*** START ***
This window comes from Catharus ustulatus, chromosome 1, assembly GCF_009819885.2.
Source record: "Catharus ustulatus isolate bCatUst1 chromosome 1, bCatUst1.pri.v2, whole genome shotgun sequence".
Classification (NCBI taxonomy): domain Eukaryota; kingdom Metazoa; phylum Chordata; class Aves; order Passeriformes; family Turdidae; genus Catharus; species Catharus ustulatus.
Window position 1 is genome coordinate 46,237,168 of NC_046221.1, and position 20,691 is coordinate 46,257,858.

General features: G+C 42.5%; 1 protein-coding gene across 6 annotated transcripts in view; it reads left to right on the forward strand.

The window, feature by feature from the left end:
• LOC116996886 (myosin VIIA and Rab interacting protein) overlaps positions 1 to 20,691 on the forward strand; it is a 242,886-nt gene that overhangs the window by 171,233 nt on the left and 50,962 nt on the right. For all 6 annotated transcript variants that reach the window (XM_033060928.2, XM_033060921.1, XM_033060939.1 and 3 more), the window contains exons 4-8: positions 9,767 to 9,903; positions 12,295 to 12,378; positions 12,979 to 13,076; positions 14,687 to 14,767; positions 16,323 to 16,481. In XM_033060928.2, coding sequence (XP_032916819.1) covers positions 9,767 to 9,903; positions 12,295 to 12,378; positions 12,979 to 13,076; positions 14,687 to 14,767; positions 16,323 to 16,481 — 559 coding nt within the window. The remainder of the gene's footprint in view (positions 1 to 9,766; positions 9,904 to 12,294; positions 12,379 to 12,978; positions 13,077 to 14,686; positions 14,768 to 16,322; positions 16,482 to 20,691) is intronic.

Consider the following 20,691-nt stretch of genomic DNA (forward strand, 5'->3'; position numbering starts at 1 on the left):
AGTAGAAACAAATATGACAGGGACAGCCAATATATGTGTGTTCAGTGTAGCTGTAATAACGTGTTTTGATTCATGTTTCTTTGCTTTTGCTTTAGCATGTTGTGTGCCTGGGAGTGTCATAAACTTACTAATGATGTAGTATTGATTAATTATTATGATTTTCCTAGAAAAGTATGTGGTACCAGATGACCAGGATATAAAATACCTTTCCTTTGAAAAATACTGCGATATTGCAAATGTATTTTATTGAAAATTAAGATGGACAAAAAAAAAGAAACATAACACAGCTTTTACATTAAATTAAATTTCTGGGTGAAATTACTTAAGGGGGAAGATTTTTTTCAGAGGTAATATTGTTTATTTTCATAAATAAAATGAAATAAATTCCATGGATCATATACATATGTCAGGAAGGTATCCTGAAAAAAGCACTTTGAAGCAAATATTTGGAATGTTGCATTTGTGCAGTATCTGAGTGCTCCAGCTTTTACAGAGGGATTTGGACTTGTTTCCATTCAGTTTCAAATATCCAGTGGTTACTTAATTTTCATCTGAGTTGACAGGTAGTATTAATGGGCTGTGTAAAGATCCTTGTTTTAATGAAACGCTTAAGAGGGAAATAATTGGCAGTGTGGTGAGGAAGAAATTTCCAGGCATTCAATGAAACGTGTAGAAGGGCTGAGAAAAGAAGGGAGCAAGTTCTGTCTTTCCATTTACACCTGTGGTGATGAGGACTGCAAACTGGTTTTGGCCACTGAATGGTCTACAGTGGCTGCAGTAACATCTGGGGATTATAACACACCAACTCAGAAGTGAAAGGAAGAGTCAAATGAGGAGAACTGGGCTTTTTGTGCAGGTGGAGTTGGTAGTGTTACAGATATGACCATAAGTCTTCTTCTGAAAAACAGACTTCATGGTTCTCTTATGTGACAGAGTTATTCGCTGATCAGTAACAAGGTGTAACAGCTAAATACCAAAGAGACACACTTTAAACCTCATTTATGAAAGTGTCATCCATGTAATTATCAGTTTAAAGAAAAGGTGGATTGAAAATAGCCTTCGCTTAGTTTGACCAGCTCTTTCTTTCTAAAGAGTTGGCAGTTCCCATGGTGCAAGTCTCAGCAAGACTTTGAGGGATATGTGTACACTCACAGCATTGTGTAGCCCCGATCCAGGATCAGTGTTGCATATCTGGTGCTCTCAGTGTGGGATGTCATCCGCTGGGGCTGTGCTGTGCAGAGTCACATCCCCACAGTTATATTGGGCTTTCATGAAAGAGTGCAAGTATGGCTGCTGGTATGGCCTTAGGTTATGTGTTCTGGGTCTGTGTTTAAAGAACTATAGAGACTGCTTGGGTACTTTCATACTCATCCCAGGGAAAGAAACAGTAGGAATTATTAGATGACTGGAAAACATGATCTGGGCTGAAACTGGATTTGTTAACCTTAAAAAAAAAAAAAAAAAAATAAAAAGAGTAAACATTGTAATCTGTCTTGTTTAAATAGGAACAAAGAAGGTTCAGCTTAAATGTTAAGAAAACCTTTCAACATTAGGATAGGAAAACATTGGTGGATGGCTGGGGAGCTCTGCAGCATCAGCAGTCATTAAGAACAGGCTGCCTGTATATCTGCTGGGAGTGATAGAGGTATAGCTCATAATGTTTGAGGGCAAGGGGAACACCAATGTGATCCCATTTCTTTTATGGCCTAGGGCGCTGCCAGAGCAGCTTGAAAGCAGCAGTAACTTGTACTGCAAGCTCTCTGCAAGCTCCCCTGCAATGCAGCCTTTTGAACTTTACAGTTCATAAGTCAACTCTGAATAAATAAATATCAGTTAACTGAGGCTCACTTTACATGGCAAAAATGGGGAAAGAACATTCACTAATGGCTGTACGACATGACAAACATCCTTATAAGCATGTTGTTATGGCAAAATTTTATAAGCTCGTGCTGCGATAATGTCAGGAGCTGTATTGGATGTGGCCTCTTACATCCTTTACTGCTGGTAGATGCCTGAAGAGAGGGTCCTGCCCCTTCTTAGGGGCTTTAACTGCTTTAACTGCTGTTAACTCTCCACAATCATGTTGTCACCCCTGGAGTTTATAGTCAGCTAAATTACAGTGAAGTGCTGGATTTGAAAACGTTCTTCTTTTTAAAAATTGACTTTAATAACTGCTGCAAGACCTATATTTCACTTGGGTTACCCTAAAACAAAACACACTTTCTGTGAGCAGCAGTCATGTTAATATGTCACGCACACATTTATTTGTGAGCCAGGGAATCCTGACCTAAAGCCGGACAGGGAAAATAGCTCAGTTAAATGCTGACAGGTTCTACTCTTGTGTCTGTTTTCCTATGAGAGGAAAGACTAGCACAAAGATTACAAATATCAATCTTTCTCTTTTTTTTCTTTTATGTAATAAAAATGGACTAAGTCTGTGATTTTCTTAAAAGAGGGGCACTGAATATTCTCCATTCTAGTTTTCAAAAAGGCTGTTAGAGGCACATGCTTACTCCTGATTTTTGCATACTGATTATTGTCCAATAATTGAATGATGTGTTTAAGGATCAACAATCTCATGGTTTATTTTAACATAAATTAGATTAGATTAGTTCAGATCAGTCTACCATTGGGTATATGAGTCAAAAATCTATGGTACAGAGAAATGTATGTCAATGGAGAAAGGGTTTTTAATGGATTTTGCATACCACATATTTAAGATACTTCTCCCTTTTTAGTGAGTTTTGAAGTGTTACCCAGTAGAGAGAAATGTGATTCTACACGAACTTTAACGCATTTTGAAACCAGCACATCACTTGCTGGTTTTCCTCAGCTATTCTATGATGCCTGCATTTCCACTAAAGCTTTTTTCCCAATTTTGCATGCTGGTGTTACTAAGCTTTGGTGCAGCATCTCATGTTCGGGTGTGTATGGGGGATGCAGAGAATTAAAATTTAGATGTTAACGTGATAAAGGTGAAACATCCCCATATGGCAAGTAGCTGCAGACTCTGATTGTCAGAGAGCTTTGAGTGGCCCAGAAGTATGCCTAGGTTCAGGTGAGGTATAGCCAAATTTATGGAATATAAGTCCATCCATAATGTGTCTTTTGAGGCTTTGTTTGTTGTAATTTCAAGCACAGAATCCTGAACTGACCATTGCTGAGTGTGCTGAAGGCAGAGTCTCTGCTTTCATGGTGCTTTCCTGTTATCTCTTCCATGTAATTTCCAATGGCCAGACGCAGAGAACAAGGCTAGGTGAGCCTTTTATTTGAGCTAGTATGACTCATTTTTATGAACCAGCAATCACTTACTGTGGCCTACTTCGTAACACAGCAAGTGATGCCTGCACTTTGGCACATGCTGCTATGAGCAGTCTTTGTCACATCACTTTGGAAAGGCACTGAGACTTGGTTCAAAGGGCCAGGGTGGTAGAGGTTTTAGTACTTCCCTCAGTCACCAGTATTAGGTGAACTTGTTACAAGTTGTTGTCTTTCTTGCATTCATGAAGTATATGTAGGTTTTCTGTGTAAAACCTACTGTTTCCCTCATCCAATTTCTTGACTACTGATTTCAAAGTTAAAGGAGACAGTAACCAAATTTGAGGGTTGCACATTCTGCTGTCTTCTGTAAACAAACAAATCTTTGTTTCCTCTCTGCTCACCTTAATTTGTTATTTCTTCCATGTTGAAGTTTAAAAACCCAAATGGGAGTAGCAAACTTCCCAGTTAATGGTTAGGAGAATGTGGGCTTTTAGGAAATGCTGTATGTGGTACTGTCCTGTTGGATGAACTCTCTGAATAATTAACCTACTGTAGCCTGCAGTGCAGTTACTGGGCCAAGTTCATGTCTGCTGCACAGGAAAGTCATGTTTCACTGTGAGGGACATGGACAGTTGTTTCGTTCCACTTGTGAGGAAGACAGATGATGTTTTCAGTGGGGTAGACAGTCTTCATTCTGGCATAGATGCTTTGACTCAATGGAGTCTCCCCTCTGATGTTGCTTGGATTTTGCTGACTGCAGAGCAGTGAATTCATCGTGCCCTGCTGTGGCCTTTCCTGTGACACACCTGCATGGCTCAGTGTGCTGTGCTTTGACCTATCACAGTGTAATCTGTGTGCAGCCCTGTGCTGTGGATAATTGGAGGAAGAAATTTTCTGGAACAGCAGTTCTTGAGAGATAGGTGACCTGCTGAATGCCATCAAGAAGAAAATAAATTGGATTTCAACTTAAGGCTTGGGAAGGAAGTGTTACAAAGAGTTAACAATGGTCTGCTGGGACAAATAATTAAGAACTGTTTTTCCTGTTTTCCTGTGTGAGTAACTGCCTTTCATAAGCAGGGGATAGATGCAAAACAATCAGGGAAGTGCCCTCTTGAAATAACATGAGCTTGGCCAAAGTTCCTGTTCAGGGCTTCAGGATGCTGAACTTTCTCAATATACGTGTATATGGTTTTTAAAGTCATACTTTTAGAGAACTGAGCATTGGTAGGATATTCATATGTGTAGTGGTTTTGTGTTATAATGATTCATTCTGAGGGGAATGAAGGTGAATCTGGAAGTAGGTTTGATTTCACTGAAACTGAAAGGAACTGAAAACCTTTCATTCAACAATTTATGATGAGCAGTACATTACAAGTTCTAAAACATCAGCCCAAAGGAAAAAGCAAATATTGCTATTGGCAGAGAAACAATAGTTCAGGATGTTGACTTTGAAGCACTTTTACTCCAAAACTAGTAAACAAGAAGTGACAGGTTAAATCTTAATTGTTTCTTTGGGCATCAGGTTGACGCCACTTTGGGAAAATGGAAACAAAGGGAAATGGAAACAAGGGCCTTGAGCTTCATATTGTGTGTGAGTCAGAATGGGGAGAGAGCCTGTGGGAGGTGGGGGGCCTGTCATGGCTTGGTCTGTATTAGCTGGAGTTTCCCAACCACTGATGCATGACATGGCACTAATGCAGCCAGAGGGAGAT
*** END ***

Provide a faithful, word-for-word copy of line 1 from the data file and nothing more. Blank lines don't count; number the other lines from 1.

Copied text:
This window comes from Catharus ustulatus, chromosome 1, assembly GCF_009819885.2.